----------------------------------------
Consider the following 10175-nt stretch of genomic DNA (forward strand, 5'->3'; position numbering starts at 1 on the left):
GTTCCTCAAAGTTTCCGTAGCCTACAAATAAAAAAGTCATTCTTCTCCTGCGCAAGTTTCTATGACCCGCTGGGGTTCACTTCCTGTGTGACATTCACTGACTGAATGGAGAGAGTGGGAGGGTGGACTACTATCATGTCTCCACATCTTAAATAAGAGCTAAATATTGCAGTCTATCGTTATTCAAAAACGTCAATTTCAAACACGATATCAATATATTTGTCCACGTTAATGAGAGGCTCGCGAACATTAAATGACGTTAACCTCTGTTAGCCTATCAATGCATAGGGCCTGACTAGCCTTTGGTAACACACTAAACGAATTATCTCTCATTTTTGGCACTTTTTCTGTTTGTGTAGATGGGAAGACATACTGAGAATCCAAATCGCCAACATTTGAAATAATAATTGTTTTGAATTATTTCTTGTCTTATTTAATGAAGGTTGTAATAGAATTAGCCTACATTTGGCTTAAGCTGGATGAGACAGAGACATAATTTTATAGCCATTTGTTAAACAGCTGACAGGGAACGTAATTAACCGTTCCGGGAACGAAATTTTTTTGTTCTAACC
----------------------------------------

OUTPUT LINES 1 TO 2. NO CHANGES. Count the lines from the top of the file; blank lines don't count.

Consider the following 10175-nt stretch of genomic DNA (forward strand, 5'->3'; position numbering starts at 1 on the left):
GTTCCTCAAAGTTTCCGTAGCCTACAAATAAAAAAGTCATTCTTCTCCTGCGCAAGTTTCTATGACCCGCTGGGGTTCACTTCCTGTGTGACATTCACTGACTGAATGGAGAGAGTGGGAGGGTGGACTACTATCATGTCTCCACATCTTAAATAAGAGCTAAATATTGCAGTCTATCGTTATTCAAAAACGTCAATTTCAAACACGATATCAATATATTTGTCCACGTTAATGAGAGGCTCGCGAACATTAAATGACGTTAACCTCTGTTAGCCTATCAATGCATAGGGCCTGACTAGCCTTTGGTAACACACTAAACGAATTATCTCTCATTTTTGGCACTTTTTCTGTTTGTGTAGATGGGAAGACATACTGAGAATCCAAATCGCCAACATTTGAAATAATAATTGTTTTGAATTATTTCTTGTCTTATTTAATGAAGGTTGTAATAGAATTAGCCTACATTTGGCTTAAGCTGGATGAGACAGAGACATAATTTTATAGCCATTTGTTAAACAGCTGACAGGGAACGTAATTAACCGTTCCGGGAACGAAATTTTTTTGTTCTAACC